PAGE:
There are many superlatives that can be used to describe Tōkyō of the 21st-century. It has the world’s largest metropolitan economy and GDP, so large that it rivals that of Brazil, Italy and Canada. Fifty-one of the companies listed in the Global 500 have headquarters located there, more than any other city. Ten of these are among the world's hundred largest corporations. The metropolis is the hub of Japan's manufacturing, publishing, transportation, broadcasting and service industries. Moreover, the amalgamation of the Tōkyō Stock Exchange and Ōsaka Securities Exchange has created the world's third-largest by market capitalisation. The Tōkyō Economic Bloc, sited on either side of Tōkyō Bay, is the country's leading industrial centre.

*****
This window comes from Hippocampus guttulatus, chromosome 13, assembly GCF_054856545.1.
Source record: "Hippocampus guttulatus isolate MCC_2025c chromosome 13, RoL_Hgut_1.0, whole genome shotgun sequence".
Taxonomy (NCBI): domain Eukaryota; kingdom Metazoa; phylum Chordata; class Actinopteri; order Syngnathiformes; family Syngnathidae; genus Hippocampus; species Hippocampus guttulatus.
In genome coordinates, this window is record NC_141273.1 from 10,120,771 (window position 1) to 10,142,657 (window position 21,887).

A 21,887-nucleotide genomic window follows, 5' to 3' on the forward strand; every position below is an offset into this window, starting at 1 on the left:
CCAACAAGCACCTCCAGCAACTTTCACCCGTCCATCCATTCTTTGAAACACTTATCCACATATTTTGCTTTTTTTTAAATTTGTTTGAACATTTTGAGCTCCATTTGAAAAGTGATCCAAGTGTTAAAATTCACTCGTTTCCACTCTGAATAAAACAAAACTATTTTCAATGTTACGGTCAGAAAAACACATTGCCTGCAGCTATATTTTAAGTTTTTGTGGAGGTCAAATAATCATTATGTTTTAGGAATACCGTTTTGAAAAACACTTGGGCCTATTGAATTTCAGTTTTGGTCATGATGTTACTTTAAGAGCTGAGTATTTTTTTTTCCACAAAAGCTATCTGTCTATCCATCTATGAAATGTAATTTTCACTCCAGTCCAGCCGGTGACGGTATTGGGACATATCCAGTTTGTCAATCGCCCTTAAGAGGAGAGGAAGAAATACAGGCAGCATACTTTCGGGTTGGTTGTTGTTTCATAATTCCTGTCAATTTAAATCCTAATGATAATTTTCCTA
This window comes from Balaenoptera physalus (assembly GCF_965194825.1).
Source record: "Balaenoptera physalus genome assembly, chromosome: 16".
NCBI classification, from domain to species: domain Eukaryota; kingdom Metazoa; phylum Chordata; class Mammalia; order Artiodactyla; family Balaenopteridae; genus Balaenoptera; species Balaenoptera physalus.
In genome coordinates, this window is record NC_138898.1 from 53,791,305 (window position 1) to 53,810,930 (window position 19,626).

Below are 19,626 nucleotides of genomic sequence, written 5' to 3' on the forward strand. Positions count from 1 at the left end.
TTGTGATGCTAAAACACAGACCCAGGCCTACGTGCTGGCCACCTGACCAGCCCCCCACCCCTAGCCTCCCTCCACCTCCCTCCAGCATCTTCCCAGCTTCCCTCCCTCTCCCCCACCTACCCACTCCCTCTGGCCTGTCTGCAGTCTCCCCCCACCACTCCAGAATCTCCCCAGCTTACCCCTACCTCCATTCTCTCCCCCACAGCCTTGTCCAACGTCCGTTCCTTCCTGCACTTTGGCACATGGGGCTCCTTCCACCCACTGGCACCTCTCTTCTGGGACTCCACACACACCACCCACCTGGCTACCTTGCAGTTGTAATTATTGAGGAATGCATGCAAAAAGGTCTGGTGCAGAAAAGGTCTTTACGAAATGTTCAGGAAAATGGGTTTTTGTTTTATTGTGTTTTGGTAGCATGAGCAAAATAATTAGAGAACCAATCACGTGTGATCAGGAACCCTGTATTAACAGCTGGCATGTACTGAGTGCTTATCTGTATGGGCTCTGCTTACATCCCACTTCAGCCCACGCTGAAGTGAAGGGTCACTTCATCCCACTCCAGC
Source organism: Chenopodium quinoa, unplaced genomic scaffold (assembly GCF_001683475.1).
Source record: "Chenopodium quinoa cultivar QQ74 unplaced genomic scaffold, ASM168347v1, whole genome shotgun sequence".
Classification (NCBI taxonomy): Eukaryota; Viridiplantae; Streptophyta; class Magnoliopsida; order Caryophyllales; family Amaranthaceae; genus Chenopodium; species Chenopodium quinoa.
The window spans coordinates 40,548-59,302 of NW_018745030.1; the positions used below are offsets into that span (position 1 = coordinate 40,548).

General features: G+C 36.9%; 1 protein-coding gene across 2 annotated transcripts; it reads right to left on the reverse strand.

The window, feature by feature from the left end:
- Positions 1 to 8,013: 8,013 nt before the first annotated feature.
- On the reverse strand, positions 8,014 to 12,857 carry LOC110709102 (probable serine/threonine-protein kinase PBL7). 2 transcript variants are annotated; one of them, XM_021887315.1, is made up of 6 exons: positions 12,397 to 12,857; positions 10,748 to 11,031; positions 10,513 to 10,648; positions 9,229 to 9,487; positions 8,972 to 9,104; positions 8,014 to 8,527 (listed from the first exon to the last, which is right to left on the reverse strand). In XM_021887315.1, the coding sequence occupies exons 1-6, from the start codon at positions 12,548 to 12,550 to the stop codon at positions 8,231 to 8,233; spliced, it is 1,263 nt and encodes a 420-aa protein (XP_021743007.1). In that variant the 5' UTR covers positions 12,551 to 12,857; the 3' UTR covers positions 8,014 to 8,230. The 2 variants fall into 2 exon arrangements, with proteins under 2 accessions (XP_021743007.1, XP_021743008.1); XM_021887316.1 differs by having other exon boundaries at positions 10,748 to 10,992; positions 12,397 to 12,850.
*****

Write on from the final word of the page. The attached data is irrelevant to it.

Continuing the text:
Ultra-crowded, fast-paced, labyrinthine, orderly, ugly, claustrophobic, noisy, and unique. An enormous twin metropolis, site of cutting-edge fashion, design, architecture and high-technology, a consumer paradise and finally, as previously stated, the nucleus of all political, economic and bureaucratic power.
Tōkyō is also a city visited, on average, by a large earthquake every seventy years. The last one was in 1923. The next is well overdue.
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